WEALTHY Turks and Arabs are snapping up prime Spanish coastal properties as the political situations in their home countries grow increasingly unstable. Those who can afford it are investing in European real estate and Spain is the number one choice for many.
The numbers are high enough to substantially alter the client profile of foreign buyers, which has been traditionally dominated by northern and western Europeans. Today Saudi Arabians, Emiratis, Russians, and Chinese are vying with Europeans on the investment charts.
Not all are new arrivals. The Russians in particular have faded slightly under the tough new sanctions regime. While the Arabs are old hands on the Costa del Sol and in Barcelona and Madrid, the Turks are an entirely new contingent still finding their feet.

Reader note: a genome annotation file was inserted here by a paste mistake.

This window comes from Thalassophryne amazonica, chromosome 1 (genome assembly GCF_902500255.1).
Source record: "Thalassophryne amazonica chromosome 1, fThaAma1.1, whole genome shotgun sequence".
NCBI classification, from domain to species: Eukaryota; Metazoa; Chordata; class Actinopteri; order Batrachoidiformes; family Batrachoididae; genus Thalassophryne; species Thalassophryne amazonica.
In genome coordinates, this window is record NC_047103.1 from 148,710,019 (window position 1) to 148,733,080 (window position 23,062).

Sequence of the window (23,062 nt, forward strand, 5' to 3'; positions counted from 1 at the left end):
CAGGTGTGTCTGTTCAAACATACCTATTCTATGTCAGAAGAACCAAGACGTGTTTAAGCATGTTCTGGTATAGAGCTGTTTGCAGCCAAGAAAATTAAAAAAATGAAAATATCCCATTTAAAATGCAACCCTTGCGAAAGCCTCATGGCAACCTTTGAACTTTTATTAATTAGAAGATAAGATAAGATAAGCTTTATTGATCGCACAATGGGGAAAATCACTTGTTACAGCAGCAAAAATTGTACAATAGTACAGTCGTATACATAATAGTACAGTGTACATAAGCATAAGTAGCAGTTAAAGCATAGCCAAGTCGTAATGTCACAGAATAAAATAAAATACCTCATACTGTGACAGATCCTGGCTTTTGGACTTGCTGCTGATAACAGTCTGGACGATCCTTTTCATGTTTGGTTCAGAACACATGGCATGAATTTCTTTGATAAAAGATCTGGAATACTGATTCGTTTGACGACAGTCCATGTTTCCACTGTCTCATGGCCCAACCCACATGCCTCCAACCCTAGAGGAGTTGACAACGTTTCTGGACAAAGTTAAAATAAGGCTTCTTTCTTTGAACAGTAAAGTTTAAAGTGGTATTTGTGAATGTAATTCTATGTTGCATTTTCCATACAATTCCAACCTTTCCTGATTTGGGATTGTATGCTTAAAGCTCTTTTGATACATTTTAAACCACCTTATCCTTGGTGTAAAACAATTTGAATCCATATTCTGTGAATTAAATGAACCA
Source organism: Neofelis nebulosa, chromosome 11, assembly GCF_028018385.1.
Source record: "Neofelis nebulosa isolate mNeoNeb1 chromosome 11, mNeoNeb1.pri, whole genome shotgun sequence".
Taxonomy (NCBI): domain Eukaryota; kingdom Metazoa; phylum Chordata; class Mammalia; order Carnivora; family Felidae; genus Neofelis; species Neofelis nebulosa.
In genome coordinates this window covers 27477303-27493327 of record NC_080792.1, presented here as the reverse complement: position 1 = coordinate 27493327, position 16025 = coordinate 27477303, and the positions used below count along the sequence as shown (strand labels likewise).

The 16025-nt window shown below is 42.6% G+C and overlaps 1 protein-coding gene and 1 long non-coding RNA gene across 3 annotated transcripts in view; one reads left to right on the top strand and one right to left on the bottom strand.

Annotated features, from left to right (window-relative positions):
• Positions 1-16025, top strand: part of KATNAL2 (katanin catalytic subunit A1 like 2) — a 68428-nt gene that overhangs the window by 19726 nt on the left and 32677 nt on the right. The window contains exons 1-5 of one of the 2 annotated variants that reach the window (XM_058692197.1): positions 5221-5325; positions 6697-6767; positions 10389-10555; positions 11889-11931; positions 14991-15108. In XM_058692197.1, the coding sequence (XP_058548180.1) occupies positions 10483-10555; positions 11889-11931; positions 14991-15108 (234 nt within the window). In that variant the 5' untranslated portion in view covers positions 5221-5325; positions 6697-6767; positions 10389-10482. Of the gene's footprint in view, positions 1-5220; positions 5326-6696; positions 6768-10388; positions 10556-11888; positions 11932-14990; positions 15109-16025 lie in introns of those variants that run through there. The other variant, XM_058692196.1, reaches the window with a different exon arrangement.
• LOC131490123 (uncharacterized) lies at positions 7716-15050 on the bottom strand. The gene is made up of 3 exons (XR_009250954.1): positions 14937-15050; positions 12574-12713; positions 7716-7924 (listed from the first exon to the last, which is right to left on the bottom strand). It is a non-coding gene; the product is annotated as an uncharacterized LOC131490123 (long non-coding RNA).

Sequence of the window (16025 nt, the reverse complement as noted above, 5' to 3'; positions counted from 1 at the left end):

There is change, however, in the manner of Arab investment. In past decades extremely rich buyers sought property for financial reasons and prestige, using it as another pawn in vast monetary empires, rather than an actual place to live. Today many are building garages and storage facilities, eager to take advantage of leasing opportunities.
Neither the Turks, nor the Arabs, offer much direct competition to the Brits, French, Scandinavians and Germans who are typically in the market for more affordable properties used as a summer retreat, or permanent home.
Spain's Golden Visa continues to play a central role in attracting non-EU money. Buying a property worth over €500,000 outright gets investors a Spanish residency permit which, in these tumultuous times, may soon come in handy.